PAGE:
Do refugees in a rural West Virginia town have what they need to be healthy?
(Photo by Justin Hayhurst/100 Days in Appalachia via Creative Commons)
It’s easy for refugee groups to be overlooked once they’re resettled in the U.S. In recent years, the conversation both nationwide and in West Virginia has focused on whether asylum seekers should enter in the first place, rather than what would help them lead healthy and fulfilling lives here.
In most places, nonprofits contracted by the U.S. Department of State provide three months of formal assistance to help people adapt to the country. Researchers have found that the support these resettlement agencies provide is crucial. But even so, refugees are still challenged by numerous aspects of American life — factors that can traumatize and harm nearly all aspects of their health. Some problems, like limited-access to interpreters, discourage refugees from seeking health care. Others, like being placed in substandard housing, have led to families’ lives being put at immediate risk.
The State Department almost never places newcomers in West Virginia. Even so, in a rural, eastern part of the state, hundreds of refugees live and work in the town of Moorefield. But because they weren’t initially resettled in West Virginia, they don’t have access to the services a resettlement agency typically provides. Instead, their employer — a chicken processing plant, unofficially fills that role.
At times, West Virginia has been criticized for not resettling more refugees in the state, especially as global humanitarian crises persist. But despite newcomers having lived in Hardy County for over a decade, there seem to be few conversations about whether the refugees currently in the state are able to address their health needs. Our reporting team thinks that in Moorefield, there is an opportunity to see what happens when people resettle to one of the state’s small, rural towns. How have their experiences in West Virginia been different than in North Carolina, where this particular group was originally resettled with agency support? Are the newcomers able to access the “safety and opportunity” that the Department of State says the country provides to them?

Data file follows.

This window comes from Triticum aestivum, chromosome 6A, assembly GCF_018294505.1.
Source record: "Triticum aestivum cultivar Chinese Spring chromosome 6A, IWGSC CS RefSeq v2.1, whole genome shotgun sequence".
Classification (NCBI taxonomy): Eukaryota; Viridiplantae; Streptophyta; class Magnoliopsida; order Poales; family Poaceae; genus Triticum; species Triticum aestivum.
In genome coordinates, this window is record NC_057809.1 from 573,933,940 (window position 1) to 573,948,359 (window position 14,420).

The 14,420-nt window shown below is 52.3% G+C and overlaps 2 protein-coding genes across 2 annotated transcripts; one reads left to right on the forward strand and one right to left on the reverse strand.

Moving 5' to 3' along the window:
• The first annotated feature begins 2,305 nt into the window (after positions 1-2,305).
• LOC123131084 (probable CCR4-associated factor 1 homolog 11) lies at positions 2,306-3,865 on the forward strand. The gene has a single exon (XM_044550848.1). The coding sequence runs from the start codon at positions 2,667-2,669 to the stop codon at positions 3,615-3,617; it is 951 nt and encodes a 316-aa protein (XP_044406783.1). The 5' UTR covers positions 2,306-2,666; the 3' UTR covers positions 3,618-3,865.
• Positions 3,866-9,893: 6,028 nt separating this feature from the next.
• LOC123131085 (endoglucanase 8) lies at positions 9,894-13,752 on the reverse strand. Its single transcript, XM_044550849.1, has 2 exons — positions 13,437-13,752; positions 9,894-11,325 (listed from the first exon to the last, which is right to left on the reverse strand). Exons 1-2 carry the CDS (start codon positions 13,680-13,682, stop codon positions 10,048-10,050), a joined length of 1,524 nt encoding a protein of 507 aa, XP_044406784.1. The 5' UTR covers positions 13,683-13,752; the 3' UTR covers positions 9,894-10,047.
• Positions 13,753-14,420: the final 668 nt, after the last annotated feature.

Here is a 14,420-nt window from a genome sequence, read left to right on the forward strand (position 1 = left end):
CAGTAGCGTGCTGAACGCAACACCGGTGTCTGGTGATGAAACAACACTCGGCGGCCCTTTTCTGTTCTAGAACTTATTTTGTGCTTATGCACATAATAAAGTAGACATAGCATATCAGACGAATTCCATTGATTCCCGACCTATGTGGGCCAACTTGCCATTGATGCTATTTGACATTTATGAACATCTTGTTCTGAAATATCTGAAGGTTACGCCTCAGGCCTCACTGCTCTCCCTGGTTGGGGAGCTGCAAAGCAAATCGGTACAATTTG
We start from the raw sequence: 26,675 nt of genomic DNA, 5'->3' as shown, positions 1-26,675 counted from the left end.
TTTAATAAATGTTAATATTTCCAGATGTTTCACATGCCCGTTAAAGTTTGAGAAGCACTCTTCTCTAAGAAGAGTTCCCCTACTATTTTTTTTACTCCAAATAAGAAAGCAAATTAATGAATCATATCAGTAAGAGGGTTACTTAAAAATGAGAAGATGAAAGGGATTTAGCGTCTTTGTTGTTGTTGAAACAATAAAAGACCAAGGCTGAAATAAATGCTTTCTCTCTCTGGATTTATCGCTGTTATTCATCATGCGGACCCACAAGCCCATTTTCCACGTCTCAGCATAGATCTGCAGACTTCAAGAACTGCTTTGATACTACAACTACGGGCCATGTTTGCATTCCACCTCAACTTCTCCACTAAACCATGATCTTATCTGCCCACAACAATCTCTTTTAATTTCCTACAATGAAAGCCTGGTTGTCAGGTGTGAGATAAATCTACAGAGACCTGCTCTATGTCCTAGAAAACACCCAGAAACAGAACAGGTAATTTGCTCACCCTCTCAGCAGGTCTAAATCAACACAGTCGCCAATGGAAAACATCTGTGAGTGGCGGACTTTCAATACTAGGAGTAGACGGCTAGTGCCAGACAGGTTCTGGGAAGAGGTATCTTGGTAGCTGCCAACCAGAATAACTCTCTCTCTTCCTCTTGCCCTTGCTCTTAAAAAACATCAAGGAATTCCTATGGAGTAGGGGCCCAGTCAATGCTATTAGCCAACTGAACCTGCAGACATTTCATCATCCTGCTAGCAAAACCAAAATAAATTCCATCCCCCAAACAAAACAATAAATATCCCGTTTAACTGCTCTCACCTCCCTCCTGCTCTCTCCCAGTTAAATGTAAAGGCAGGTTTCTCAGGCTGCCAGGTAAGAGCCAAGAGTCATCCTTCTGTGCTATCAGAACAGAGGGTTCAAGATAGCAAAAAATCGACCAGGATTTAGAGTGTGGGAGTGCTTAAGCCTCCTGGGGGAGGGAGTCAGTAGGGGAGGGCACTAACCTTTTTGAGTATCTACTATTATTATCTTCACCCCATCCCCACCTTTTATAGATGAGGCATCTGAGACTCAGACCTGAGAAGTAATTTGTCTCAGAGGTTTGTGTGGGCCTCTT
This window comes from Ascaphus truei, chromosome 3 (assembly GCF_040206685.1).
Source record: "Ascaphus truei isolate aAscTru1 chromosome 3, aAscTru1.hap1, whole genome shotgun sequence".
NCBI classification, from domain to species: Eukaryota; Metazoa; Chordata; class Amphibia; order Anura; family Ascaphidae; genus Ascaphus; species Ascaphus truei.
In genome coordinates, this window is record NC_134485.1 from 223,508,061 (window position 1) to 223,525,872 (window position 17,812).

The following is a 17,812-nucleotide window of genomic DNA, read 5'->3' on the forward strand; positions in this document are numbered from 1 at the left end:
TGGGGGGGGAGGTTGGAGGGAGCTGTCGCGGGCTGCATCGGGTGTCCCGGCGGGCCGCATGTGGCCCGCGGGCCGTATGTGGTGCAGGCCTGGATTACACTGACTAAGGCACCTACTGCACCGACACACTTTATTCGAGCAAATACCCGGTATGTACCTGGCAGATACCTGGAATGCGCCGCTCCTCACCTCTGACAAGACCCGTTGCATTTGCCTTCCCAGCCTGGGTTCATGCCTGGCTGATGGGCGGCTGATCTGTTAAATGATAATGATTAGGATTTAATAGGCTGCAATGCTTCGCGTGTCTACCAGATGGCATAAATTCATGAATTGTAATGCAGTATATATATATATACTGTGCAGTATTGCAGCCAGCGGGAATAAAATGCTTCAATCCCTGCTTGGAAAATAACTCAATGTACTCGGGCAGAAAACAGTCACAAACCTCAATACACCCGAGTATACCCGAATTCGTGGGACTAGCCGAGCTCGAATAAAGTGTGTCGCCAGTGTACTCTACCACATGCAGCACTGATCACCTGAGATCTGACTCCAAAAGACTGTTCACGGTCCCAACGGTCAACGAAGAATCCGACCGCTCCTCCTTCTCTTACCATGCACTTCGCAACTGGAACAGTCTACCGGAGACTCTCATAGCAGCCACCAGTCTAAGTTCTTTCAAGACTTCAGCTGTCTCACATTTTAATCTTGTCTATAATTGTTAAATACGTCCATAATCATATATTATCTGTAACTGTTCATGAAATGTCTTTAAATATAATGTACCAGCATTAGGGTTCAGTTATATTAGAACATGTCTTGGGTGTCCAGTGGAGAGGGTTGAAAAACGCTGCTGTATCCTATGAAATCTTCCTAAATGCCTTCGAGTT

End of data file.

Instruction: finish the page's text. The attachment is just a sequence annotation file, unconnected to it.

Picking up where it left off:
With support from the USC Center for Health Journalism’s Impact Fund for Reporting on Health Equity and Health Systems, my newsroom and I at the Mountain State Spotlight will examine whether Moorefield’s refugees have access to adequate housing, transportation and interpretation services, and examine whether a lack of access to any of these essentials results in health problems. We will also dig into the relationship between the chicken plant and its employees, and analyze whether the services a resettlement agency could provide have been replaced by other means or not.
To report the story, we’ll take multiple trips to the rural West Virginia town to hear from refugees and learn about their lives. We’ll ask local and national experts how we should think about a chicken plant recruiting former asylum seekers to Moorefield and whether the company’s recruitment is sufficiently focused on the wellbeing of newcomers. We’ll also search for data sources that help us spotlight migration patterns of refugees within the U.S.
While this project will be specific to West Virginia and Hardy County, we are confident that it can inform the federal resettlement process in other parts of the country. The State Department assigns where in the U.S. refugees are initially sent, but nothing keeps them from moving once they arrive. If refugees migrate elsewhere, as folks in Moorefield did, there’s often no group responsible for making sure newcomers’ basic needs are met.
Although our most basic goal for the project is to accurately represent the experiences of a group that doesn’t often have the financial or political power to voice their concerns to a large audience, our reach goals are for the West Virginia and federal governments to consider policies centered around helping people they accept through the resettlement process further adjust. Through these strategies, we hope to report whether the U.S. Refugee Admissions program is, as it says, creating “the opportunity to start anew to pursue a life of safety and dignity without fear of violence or persecution.”